melon04

Senior Member
Metaphorically? I've only heard that about dreams, but if a real experience becomes a memory and it's remembered in a future life, how can it be a metaphor? Wouldn't it be, for all intents and purposes a recording of actual events?

Messages and other things from spirit guides, if you believe in those, might be metaphors, but I don't believe memories are in any way.

Now granted, we may remember something or it may be triggered by something and if we analyze it, it can shed light on a current issue or difficulty. But that's a direct connection, not a metaphorical one.
Okay that makes sense.
 

melon04

Senior Member
When I did the regression, every memory of my past life I saw was in first person except at the very beginning (when I first actually got to the point where I could see the memories) and the very end (when I saw myself die).

It was a little hard to verify the things I saw; however some things I have actually been able to. (For example, I found drawings of Jewish men from the same area and time period I was in, and their outfits looked like mine.) But other things are less clear. For example, I don't remember what my name was and I said that I believe my name was something like Johann or similar. But Johann is a Christian name, which means one of three things:
  1. Since I said I wasn't 100% sure, it is unlikely that was my actual name and that it was rather some other similar name such as Yehonatan/Yonassan/etc (more appropriate for the ethnicity; however I have been unable to find the name used during that time period)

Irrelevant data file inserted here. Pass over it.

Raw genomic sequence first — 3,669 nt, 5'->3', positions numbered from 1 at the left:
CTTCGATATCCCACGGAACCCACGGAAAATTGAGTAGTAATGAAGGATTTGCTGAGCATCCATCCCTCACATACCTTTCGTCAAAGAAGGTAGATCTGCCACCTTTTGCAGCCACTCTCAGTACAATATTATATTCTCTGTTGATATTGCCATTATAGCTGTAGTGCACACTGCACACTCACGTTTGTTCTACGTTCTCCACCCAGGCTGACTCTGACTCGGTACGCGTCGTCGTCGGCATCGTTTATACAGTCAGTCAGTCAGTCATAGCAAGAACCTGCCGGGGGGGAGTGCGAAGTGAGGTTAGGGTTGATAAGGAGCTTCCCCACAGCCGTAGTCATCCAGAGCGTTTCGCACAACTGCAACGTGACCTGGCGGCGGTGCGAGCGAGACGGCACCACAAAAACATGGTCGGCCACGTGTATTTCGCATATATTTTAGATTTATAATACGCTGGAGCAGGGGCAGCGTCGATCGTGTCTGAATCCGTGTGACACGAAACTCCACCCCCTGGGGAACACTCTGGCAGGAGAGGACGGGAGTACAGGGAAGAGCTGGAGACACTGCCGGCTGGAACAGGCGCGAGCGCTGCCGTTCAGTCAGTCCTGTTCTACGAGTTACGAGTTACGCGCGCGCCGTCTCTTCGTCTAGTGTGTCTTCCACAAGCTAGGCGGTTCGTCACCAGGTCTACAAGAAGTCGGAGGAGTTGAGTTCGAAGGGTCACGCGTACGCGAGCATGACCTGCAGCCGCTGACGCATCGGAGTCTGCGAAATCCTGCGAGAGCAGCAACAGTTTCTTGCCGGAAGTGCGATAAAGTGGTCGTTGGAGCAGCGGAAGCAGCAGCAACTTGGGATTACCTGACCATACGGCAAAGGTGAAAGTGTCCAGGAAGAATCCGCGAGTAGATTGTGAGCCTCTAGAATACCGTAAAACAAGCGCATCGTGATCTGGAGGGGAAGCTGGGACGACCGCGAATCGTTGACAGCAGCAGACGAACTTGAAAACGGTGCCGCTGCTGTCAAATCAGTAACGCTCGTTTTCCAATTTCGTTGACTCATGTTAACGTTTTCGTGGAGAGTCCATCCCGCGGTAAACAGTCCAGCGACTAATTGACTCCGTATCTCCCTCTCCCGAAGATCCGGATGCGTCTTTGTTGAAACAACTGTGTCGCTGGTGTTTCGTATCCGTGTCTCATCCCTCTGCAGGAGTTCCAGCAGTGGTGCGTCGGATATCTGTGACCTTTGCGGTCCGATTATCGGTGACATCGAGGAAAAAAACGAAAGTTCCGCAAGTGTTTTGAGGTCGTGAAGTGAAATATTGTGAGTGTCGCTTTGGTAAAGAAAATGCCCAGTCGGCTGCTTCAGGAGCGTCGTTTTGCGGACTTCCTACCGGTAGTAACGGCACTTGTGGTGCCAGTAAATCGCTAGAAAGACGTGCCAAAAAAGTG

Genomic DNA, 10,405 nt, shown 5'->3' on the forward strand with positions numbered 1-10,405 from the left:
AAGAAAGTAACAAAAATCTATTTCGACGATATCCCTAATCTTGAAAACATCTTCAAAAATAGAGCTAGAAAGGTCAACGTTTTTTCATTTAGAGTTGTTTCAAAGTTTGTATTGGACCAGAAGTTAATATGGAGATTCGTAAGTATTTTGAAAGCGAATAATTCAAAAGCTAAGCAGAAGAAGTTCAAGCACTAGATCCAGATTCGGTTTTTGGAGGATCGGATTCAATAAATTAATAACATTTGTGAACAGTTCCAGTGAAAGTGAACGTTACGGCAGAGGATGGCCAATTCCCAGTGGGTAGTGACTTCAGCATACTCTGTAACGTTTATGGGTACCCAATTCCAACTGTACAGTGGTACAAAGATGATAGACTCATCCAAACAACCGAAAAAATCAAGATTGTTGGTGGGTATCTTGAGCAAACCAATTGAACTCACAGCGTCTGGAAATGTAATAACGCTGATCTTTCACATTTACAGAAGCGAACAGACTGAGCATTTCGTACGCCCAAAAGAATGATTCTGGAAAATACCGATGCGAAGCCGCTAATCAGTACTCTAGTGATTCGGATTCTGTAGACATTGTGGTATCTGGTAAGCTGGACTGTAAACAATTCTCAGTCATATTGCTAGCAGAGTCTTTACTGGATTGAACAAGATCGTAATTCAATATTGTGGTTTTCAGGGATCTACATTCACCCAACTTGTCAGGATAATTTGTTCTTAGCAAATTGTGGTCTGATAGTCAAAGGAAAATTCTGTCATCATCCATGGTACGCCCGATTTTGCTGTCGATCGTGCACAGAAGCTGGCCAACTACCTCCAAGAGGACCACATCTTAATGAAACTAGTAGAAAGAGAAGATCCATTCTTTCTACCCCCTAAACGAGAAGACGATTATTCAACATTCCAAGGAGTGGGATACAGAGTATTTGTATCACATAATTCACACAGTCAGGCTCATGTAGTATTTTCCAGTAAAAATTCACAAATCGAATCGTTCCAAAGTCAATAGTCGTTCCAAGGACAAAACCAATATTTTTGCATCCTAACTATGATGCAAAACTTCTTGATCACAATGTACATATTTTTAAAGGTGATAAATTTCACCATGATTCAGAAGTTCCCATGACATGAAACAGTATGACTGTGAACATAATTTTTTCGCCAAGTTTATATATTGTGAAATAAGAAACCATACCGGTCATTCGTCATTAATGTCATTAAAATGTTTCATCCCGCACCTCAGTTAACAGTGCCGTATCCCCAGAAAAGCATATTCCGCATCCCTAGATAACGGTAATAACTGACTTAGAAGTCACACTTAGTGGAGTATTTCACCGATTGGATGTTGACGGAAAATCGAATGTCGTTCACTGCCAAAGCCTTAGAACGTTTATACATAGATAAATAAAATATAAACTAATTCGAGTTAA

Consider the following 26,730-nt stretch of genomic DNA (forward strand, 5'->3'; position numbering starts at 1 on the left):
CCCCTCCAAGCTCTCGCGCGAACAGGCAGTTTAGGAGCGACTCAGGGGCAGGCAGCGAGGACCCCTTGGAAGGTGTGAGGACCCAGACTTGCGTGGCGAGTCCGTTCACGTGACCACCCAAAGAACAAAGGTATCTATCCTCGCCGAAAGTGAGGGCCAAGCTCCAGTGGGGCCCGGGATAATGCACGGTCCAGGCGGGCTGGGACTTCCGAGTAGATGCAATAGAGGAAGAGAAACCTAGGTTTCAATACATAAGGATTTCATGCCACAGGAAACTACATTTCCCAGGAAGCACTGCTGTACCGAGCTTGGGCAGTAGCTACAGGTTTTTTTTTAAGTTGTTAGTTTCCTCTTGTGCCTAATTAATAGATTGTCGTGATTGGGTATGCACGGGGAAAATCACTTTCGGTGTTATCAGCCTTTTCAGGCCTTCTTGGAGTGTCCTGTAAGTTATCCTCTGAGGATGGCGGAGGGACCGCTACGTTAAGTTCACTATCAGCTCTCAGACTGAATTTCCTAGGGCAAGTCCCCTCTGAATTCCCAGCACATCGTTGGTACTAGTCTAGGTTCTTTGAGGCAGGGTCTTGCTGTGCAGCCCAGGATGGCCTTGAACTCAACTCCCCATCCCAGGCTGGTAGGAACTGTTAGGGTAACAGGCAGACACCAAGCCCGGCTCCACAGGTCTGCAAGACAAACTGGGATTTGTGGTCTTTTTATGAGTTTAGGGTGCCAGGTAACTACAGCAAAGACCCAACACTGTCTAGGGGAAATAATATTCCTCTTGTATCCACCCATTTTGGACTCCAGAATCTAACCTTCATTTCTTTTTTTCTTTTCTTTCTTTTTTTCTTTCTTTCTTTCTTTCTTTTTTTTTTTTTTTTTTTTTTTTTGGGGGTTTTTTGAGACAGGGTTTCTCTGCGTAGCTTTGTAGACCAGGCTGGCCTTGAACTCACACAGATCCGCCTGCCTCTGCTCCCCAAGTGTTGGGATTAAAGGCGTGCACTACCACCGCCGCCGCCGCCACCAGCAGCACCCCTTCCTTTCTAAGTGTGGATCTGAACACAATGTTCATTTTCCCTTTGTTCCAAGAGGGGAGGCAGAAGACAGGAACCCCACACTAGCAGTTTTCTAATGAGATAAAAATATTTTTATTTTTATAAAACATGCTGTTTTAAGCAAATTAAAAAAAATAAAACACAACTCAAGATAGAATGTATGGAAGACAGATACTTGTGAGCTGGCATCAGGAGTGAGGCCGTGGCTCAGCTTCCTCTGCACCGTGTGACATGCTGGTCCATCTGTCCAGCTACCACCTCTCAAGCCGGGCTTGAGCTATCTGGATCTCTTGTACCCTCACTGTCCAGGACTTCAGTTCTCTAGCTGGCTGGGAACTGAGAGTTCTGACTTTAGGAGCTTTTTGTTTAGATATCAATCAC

2. I may have converted to Christianity and changed my name, possibly in order to marry my wife from that lifetime. I don't know if my wife was Jewish or gentile; however her outfit didn't look like any of the drawings of Jewish women from that time and area. (And if this option is true, that may at least partially explain why the whole time I was depressed when seeing the memories and thinking about how much of a dirty Jew I was.)
  3. The name may have been 100% wrong.
In the future I would like to find out more about this specific lifetime. Hopefully I can find details such as name, dates of birth and death, and specific locations.
I've been thinking about it for the past several days but I am strongly betting on #2. Not necessarily regarding my name but now that I think about it I may have converted to Christianity during that lifetime and I have several reasons why I think this happened. (Won't go into them right now though.) But that would raise even more questions…

At this point the only way to be 100% is to regress again and try to find out. (I really want to know what my name was though.)
 
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melon04

Senior Member